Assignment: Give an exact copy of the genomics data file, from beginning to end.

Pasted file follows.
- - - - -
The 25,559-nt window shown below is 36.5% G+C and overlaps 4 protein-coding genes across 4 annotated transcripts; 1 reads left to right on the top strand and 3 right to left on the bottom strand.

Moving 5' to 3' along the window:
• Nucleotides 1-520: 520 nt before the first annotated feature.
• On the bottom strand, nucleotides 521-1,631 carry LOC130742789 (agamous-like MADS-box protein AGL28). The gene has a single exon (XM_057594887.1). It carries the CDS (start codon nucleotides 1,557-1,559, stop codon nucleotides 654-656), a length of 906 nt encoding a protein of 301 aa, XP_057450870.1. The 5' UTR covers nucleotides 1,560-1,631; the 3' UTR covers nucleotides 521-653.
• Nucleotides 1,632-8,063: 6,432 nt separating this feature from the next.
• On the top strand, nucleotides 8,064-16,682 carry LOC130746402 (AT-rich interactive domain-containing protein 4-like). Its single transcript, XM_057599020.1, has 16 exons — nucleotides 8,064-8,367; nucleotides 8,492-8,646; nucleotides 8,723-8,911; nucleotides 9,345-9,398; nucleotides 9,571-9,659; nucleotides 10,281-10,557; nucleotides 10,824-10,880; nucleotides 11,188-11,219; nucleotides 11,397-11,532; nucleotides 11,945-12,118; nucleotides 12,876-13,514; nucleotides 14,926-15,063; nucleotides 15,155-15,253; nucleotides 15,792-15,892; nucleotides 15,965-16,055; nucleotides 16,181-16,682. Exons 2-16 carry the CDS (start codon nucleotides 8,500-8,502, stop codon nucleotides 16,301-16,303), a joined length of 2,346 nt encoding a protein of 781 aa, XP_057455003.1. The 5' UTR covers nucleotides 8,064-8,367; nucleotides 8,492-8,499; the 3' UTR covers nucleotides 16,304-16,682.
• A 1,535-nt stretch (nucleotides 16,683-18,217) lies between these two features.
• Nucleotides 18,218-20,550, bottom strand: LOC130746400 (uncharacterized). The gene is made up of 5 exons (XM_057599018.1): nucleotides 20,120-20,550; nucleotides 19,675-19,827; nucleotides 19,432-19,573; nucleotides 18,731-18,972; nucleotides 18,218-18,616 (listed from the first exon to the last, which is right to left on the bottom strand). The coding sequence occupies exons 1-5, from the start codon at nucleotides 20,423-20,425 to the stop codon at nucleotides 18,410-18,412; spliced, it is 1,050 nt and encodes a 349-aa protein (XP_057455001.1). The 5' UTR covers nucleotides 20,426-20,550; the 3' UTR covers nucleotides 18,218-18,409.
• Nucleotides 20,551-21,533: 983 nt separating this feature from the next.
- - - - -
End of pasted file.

The 25,559-nt window shown below is 36.5% G+C and overlaps 4 protein-coding genes across 4 annotated transcripts; 1 reads left to right on the top strand and 3 right to left on the bottom strand.

Moving 5' to 3' along the window:
• Nucleotides 1-520: 520 nt before the first annotated feature.
• On the bottom strand, nucleotides 521-1,631 carry LOC130742789 (agamous-like MADS-box protein AGL28). The gene has a single exon (XM_057594887.1). It carries the CDS (start codon nucleotides 1,557-1,559, stop codon nucleotides 654-656), a length of 906 nt encoding a protein of 301 aa, XP_057450870.1. The 5' UTR covers nucleotides 1,560-1,631; the 3' UTR covers nucleotides 521-653.
• Nucleotides 1,632-8,063: 6,432 nt separating this feature from the next.
• On the top strand, nucleotides 8,064-16,682 carry LOC130746402 (AT-rich interactive domain-containing protein 4-like). Its single transcript, XM_057599020.1, has 16 exons — nucleotides 8,064-8,367; nucleotides 8,492-8,646; nucleotides 8,723-8,911; nucleotides 9,345-9,398; nucleotides 9,571-9,659; nucleotides 10,281-10,557; nucleotides 10,824-10,880; nucleotides 11,188-11,219; nucleotides 11,397-11,532; nucleotides 11,945-12,118; nucleotides 12,876-13,514; nucleotides 14,926-15,063; nucleotides 15,155-15,253; nucleotides 15,792-15,892; nucleotides 15,965-16,055; nucleotides 16,181-16,682. Exons 2-16 carry the CDS (start codon nucleotides 8,500-8,502, stop codon nucleotides 16,301-16,303), a joined length of 2,346 nt encoding a protein of 781 aa, XP_057455003.1. The 5' UTR covers nucleotides 8,064-8,367; nucleotides 8,492-8,499; the 3' UTR covers nucleotides 16,304-16,682.
• A 1,535-nt stretch (nucleotides 16,683-18,217) lies between these two features.
• Nucleotides 18,218-20,550, bottom strand: LOC130746400 (uncharacterized). The gene is made up of 5 exons (XM_057599018.1): nucleotides 20,120-20,550; nucleotides 19,675-19,827; nucleotides 19,432-19,573; nucleotides 18,731-18,972; nucleotides 18,218-18,616 (listed from the first exon to the last, which is right to left on the bottom strand). The coding sequence occupies exons 1-5, from the start codon at nucleotides 20,423-20,425 to the stop codon at nucleotides 18,410-18,412; spliced, it is 1,050 nt and encodes a 349-aa protein (XP_057455001.1). The 5' UTR covers nucleotides 20,426-20,550; the 3' UTR covers nucleotides 18,218-18,409.
• Nucleotides 20,551-21,533: 983 nt separating this feature from the next.